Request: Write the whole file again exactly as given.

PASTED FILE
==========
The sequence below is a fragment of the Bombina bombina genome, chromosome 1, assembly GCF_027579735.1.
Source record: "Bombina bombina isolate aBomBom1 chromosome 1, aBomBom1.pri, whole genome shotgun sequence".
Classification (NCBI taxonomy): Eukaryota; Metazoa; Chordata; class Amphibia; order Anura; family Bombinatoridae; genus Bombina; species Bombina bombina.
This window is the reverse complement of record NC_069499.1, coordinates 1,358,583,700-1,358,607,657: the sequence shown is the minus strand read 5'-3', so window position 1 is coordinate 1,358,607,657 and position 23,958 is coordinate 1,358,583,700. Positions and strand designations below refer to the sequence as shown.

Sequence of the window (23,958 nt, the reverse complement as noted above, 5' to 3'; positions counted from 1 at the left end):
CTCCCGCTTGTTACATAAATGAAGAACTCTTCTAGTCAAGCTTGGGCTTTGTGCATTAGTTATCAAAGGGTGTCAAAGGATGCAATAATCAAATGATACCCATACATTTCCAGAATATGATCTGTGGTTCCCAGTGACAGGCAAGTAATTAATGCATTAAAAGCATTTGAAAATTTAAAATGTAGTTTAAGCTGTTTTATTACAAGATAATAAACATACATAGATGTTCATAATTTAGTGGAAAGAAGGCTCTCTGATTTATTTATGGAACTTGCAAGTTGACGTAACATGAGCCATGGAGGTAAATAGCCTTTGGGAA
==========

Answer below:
The sequence below is a fragment of the Bombina bombina genome, chromosome 1, assembly GCF_027579735.1.
Source record: "Bombina bombina isolate aBomBom1 chromosome 1, aBomBom1.pri, whole genome shotgun sequence".
Classification (NCBI taxonomy): Eukaryota; Metazoa; Chordata; class Amphibia; order Anura; family Bombinatoridae; genus Bombina; species Bombina bombina.
This window is the reverse complement of record NC_069499.1, coordinates 1,358,583,700-1,358,607,657: the sequence shown is the minus strand read 5'-3', so window position 1 is coordinate 1,358,607,657 and position 23,958 is coordinate 1,358,583,700. Positions and strand designations below refer to the sequence as shown.

Sequence of the window (23,958 nt, the reverse complement as noted above, 5' to 3'; positions counted from 1 at the left end):
CTCCCGCTTGTTACATAAATGAAGAACTCTTCTAGTCAAGCTTGGGCTTTGTGCATTAGTTATCAAAGGGTGTCAAAGGATGCAATAATCAAATGATACCCATACATTTCCAGAATATGATCTGTGGTTCCCAGTGACAGGCAAGTAATTAATGCATTAAAAGCATTTGAAAATTTAAAATGTAGTTTAAGCTGTTTTATTACAAGATAATAAACATACATAGATGTTCATAATTTAGTGGAAAGAAGGCTCTCTGATTTATTTATGGAACTTGCAAGTTGACGTAACATGAGCCATGGAGGTAAATAGCCTTTGGGAA